The concept of 'self-control," until recently embedded in intrapsychic personality theories and banished from strict behavioral accounts of human activity, is considered from the perspective of a closed-loop learning paradigm. In considering self-regulatory and self-control behavior, an attempt is made (1) to extricate these concepts from the realm of philosophical debate on the image of man, (2) to point to their growing relevance in the context of rapidly changing environments, (3) to provide behavioral definitions and a tentative and testable process model, and (4) to outline their clinical (therapeutic) implications. The current conceptualization emphasizes (a) the contractual elements in self-control, (b) the critical importance of insuring the link between intentions (often of a verbal variety) and behavioral execution, and (c) the interdependence of external and internal controlling variables. In a larger context, the paper seeks to show how man's "selfreflectiveness" can be incorporated within an empirically based behavior theory. Suggestions for research are presented.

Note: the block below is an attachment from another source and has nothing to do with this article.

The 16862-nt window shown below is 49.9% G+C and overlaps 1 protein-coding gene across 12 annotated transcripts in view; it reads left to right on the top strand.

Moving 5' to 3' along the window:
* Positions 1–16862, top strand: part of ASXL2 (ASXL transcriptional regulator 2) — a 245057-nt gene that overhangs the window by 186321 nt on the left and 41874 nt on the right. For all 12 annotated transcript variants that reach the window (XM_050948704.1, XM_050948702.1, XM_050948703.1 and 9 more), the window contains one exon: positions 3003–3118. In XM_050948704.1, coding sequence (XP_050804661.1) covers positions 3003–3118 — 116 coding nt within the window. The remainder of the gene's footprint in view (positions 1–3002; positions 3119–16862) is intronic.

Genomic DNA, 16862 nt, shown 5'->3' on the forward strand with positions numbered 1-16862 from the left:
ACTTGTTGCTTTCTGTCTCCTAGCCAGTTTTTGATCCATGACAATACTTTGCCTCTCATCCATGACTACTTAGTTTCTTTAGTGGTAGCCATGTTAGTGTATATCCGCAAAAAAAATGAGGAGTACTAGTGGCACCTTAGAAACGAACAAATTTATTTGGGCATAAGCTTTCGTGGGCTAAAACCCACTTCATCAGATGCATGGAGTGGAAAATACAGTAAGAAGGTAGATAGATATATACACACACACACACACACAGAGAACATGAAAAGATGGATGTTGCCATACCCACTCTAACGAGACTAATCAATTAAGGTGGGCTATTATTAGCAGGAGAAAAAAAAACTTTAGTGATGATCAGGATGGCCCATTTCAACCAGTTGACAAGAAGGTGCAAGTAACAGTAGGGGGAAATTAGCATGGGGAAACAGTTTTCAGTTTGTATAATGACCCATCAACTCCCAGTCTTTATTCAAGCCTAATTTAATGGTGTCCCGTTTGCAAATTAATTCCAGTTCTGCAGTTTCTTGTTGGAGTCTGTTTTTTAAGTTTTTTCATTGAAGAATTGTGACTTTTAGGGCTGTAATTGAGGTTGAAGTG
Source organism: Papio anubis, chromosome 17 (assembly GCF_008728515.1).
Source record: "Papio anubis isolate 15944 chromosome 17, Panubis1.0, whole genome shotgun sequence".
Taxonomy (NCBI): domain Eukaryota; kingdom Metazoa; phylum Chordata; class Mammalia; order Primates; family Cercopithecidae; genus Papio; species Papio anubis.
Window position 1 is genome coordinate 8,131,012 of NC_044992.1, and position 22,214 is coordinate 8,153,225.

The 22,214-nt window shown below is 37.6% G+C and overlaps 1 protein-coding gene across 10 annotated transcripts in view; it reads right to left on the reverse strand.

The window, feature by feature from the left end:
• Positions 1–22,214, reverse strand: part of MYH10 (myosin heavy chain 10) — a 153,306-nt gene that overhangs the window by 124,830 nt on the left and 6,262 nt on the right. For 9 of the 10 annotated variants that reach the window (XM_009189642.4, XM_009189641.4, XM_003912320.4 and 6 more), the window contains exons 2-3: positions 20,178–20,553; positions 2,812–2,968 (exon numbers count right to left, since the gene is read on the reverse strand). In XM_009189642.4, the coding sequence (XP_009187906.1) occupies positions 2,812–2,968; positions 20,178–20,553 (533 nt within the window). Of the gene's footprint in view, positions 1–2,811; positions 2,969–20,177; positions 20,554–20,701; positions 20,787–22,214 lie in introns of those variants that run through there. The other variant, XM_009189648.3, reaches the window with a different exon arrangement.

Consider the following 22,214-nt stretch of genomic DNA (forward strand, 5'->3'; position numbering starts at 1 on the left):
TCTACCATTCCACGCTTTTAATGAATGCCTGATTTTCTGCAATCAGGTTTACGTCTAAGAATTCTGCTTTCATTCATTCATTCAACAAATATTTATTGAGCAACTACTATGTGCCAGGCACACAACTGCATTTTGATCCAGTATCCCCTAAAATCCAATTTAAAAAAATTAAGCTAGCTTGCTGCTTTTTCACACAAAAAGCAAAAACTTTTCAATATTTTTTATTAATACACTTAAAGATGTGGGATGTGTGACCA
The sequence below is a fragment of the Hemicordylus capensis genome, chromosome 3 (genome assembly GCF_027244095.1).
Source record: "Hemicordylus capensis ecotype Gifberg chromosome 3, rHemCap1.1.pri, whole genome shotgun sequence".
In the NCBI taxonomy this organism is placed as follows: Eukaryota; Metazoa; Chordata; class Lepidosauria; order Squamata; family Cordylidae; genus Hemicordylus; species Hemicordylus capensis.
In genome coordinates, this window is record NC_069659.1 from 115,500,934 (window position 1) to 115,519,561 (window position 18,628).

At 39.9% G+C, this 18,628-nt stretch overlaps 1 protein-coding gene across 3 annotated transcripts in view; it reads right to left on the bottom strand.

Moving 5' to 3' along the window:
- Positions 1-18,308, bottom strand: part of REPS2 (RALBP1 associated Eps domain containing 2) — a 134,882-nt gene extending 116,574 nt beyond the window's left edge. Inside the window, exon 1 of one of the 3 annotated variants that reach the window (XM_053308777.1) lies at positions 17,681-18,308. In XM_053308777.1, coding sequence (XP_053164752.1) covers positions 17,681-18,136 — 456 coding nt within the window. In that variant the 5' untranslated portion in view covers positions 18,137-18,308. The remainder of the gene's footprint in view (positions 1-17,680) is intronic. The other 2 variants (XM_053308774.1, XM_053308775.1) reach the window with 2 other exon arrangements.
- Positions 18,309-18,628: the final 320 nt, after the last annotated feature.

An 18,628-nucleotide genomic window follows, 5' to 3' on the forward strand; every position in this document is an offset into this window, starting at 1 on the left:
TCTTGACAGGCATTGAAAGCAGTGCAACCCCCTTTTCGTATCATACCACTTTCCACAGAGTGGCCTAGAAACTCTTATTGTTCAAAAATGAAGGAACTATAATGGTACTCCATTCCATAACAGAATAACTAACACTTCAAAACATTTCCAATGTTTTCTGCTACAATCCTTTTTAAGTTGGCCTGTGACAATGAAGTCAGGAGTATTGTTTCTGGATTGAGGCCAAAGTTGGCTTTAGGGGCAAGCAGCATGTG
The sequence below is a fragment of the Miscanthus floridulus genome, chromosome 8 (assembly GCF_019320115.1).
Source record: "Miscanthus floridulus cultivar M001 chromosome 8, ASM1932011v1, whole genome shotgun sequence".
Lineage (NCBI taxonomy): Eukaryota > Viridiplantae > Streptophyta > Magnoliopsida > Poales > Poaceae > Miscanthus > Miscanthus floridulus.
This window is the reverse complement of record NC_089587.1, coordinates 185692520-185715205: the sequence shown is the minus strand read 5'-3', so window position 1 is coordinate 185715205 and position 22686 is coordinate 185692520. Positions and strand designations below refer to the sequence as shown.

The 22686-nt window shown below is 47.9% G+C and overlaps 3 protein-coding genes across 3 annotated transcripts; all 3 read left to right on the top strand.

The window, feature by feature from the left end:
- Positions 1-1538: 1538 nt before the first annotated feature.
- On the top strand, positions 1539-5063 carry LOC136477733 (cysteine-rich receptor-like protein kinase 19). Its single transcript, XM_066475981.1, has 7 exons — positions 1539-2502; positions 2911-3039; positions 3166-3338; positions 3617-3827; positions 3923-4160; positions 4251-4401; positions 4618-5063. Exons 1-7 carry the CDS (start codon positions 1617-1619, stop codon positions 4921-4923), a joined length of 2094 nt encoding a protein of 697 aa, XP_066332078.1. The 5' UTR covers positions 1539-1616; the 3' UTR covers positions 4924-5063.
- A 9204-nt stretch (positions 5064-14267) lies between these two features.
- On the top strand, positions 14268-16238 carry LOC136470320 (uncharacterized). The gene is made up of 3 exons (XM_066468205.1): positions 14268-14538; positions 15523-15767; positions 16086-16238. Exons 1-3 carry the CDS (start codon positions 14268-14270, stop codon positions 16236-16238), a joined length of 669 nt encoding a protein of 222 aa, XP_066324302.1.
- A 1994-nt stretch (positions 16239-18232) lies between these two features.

ASJC Scopus subject areas
- Clinical Psychology